In this case report we present a 2-year-old girl with the classical signs of the hyponatraemic hypertensive syndrome. She initially presented with a history of behavioural abnormalities and hyponatraemia (126 mmol/l) and her blood pressure was as high as 220/160 mmHg. After admission, somnolence developed. Intravenous anti-hypertensive therapy was started immediately. The hyponatraemia was treated with i.v. sodium supplementation. The cause of this syndrome proved to be fibromuscular dysplasia of the left renal artery. Finally, a left nephrectomy was performed. With this therapy, blood pressure and serum sodium normalised and the girl promptly regained normal consciousness and behaviour. CONCLUSION: Behavioural abnormalities in the history of a child without any other neurological symptoms might be one of the first signs of hypertensive encephalopathy. In combination with hyponatraemia, these symptoms should alert the physician to consider the hyponatraemic hypertensive syndrome. ( info)

9/73. hepatitis b-associated polyarteritis nodosa and hypertensive encephalopathy.

    The case of a two-year-old boy with hypertensive encephalopathy secondary to hepatitis b-associated polyarteritis nodosa is presented. polyarteritis nodosa is a rare condition in children and its association with hepatitis b viral infection is also rare. ( info)

10/73. Takayasu's arteritis and tuberculosis: a case report.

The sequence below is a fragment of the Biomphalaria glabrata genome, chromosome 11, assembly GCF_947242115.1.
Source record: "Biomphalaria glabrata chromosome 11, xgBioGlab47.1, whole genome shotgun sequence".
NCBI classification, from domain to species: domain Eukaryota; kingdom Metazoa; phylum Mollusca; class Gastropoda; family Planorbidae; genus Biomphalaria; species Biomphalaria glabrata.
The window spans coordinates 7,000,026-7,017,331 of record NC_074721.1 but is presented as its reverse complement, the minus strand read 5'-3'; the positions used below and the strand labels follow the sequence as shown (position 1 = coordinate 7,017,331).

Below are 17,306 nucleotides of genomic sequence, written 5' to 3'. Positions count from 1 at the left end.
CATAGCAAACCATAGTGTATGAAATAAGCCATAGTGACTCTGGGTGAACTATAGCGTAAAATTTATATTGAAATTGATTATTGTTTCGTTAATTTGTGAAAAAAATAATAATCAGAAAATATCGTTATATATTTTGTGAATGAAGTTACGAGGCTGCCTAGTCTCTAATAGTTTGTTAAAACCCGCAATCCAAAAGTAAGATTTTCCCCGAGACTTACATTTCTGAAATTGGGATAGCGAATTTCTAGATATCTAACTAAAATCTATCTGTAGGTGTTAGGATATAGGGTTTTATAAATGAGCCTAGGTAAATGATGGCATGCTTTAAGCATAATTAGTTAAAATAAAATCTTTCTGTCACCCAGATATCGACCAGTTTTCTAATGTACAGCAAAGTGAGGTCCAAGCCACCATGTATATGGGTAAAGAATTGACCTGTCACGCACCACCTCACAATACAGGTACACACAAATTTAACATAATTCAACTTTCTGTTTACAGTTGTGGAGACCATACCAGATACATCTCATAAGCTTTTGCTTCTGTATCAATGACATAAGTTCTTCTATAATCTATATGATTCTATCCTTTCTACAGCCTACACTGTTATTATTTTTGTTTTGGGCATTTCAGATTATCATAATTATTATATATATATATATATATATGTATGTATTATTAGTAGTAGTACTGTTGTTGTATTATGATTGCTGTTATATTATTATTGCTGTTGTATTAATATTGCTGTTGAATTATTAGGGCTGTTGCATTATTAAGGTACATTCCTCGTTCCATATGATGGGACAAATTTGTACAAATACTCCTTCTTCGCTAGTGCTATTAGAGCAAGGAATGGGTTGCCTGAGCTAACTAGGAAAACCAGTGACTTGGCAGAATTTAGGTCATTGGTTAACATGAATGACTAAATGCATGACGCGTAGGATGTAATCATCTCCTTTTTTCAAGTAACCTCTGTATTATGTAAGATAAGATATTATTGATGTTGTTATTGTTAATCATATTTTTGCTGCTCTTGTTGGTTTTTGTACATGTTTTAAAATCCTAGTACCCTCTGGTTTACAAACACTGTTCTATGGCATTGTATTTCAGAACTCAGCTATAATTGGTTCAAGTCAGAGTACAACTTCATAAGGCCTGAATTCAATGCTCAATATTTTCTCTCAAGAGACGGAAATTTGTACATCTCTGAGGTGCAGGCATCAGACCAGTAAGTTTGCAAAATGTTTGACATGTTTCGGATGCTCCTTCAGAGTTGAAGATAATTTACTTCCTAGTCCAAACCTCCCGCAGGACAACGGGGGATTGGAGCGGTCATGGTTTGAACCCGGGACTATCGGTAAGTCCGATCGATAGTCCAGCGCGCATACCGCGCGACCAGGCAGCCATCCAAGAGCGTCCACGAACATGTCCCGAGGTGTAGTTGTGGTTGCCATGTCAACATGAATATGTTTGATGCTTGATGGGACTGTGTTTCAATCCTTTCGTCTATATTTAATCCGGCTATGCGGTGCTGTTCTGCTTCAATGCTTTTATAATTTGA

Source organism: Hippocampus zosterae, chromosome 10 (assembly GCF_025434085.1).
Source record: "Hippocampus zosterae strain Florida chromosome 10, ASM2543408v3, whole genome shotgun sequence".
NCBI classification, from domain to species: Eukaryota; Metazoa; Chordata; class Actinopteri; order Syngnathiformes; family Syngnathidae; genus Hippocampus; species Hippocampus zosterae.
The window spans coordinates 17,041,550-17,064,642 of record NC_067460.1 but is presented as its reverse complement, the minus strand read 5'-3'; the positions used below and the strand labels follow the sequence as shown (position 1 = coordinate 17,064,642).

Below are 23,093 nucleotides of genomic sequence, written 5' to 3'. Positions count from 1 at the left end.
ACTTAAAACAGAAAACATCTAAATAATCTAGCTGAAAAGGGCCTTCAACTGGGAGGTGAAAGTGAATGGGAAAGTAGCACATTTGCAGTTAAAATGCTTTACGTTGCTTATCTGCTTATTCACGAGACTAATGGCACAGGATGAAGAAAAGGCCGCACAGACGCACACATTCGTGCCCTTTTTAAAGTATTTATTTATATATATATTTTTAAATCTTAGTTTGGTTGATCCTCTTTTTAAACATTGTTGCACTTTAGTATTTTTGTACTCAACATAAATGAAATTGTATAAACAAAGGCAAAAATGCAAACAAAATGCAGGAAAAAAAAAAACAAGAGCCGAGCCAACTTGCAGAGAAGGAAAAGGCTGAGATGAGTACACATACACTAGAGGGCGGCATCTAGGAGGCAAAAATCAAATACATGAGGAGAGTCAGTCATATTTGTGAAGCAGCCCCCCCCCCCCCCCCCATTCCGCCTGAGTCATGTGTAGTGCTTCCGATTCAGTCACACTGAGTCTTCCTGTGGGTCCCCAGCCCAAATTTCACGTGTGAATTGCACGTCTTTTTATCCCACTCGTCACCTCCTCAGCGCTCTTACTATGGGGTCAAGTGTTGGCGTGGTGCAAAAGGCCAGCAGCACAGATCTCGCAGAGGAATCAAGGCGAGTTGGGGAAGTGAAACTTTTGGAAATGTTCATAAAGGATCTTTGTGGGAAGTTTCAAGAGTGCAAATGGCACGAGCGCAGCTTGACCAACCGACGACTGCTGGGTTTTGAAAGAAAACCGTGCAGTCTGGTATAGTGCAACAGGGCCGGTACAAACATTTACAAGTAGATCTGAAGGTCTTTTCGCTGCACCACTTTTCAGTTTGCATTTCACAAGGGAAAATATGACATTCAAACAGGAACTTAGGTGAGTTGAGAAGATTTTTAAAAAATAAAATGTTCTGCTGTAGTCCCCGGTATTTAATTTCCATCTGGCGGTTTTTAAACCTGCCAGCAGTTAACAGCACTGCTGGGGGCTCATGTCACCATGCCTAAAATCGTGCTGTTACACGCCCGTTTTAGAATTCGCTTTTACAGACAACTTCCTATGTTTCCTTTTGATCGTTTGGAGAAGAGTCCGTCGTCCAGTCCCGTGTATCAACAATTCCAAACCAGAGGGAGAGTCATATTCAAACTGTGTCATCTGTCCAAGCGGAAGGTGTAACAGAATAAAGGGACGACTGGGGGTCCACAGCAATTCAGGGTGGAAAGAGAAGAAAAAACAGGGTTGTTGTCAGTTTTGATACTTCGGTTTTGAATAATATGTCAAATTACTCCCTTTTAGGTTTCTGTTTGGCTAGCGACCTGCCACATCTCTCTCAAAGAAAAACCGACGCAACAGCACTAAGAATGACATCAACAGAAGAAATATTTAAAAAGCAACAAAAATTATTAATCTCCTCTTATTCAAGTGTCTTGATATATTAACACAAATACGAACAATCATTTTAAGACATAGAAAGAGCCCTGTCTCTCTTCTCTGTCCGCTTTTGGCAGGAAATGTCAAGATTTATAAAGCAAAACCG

The aetiology of Takayasu's arteritis is unknown, but an association with tuberculosis has been reported. We report the case of a 12-year-old-boy with Takayasu's arteritis: his blood pressure was 150/90 mmHg and fundoscopic examination showed grade I hypertensive changes. A tuberculin test was positive and acid-fast bacteria were seen in the urine. angiography revealed involvement of the descending aorta, thoracic aorta and upper abdominal aorta, with fusiform enlargement and no filling of the left renal artery. He was started on prednisolone therapy, with cyclophosphamide being added subsequently. Despite vigorous treatment, including three courses of nitroprusside infusion, the severe hypertension persisted and his blood pressure became regulated only after left nephrectomy. Acid-fast bacteria were seen in the nephrectomy material. The exact role of mycobacterium tuberculosis in the pathogenesis of Takayasu's arteritis is still unknown. In this patient the tuberculin test was positive and acid-fast bacteria were seen in both the urine and nephrectomy material. This finding is suggestive of the association between tuberculosis and the disease process. ( info)